The other issues which I assume are the subject of discussion with the various groups are:
Bloodstock sales: I have no idea what the breakdown is, but it appears that the leading National Hunt bloodstock sales in the UK consist in large part of Irish-bred horses. Additionally, the best horses, i.e. the most expensive, are going to Ireland. (Alan King believes it might be as much as 80%)
Early years Development: The Irish have now got a well-developed nursery system, where they are bringing them on for the Point to Points, which have effectively become career trials. As Charlie Brooks reported some two years ago in The Telegraph (HERE), we have actually been hindering that development stream, because Colonel Tufty-Bufty has some issues with the right-sort people being involved in Pointing, or maybe it was just Sophie Lacey, (who incidentally had SKY PIRATE and ENERGUMENIE go through her talented hands). But that again is a huge over-simplification, because of course, Mr and Mrs Lacey have to live and money talks… and in Ireland, they have the buyers who are prepared to spend the money. (See Bloodstock)
Prize Money: Again, the point above is over-simplified because the perfect economic circle that is Irish National Hunt racing, means that it is now attracting big investment from British owners, who are having their horses trained in Ireland. This is not a recognition of Irish training brilliance so much, as the fact that the prize money is so much better. British racing is funded in part by a Levy on horserace betting turnover, unlike Ireland, where the Government makes a direct contribution to the industry of around £60m a year. HRI are not dependent on the bookmakers’ whim, so HRI can have less racing and more prize money. I think the ratio between GB and Irish NH race meetings is something like 7/2.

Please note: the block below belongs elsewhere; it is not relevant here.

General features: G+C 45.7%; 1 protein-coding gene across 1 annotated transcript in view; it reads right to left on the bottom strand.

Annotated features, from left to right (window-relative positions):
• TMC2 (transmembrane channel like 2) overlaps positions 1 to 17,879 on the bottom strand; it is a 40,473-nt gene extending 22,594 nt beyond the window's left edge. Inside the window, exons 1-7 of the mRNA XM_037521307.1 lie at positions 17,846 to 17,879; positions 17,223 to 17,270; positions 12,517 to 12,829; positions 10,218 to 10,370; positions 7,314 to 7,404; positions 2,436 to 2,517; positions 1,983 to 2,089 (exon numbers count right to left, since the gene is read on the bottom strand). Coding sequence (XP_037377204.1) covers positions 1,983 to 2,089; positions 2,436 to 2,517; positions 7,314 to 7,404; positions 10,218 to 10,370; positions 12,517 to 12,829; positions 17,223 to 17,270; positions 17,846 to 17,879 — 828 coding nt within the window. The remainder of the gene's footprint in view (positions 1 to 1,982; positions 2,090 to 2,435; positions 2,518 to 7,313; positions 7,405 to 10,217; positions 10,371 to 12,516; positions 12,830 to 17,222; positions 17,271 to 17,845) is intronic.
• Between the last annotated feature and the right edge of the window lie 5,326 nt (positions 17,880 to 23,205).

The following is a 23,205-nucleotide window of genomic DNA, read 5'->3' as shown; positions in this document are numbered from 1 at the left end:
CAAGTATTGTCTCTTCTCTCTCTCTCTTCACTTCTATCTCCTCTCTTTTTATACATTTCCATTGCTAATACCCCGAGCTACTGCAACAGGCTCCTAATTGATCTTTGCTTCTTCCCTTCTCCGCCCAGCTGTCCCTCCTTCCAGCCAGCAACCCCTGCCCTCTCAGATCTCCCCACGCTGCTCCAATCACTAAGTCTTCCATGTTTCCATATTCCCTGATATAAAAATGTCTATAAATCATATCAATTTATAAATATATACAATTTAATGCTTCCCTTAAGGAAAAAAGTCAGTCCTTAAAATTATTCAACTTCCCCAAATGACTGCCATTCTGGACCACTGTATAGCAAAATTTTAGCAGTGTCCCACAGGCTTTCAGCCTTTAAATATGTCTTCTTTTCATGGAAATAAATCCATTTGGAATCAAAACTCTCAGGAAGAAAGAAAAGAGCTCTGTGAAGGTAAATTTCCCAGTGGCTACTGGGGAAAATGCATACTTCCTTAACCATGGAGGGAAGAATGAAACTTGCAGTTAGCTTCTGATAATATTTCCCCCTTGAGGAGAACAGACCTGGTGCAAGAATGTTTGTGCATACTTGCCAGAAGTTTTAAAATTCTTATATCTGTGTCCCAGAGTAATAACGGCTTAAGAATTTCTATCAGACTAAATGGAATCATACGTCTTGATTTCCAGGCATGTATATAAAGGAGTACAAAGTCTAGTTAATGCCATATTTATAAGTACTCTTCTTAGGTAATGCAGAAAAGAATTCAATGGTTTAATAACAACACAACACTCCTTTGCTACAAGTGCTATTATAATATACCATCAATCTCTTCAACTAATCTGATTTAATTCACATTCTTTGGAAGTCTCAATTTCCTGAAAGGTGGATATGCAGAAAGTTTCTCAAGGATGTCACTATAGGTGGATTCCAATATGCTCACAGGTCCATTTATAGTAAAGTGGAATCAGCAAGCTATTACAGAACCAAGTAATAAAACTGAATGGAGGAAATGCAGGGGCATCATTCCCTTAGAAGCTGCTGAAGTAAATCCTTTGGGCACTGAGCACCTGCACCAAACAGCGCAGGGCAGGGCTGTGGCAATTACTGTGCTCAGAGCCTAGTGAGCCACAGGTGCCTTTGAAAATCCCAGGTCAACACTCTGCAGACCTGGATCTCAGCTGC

Competition: Are the best meeting the best. Do we need a better trials system, perhaps a two-day trials meeting in early February? Perhaps at Warwick or Kelso? Is race planning getting it wrong? How many times in these articles have we seen G1 and G2 five-runner races, and what’s the point? They don’t do anything to help betting turnover and, therefore, the Levy. They are surely a sign of too much racing?
We had 1120 G1 and G2 races in the UK between Oct-Apr 2010 – 2021. 314 of them were races with between 2-5 runners. More than half of the 1120 races were contested by seven or less runners.
Of course, it’s not just about the big Championship races and the G1 and G2 Novices – the handicaps also feature and of course, the Irish gave us a spanking there as well. There were several performance surprises and I had backed all the losers. But that isn’t the point. A friend of mine in the heart of racing sent me the following data table, which shows the correlations of Winners to Runners for both GB and Ireland since 2010.
The extraordinary fact that leaps from the table is that, despite Irish protestations about unfair handicapping, the Irish wins to runs percentage has been better for the last 6 years than Britain’s best in the whole 12-year period (5.13%) which was set in 2012. There’s clearly a pattern developing. From his perspective as a handicapper, the punter who doesn’t follow Irish form as closely as the British form is massively disadvantaged because the Irish are statistically twice as likely to win a Cheltenham handicap than their British rivals.
Either we all start following the Irish form much more closely, or we find a better way to correlate it with the British form because, on the evidence of that table, it makes no sense to bet in those races. I have even heard it suggested this week, that the bookies might consider introducing markets like ‘without Irish runners’ or vice versa.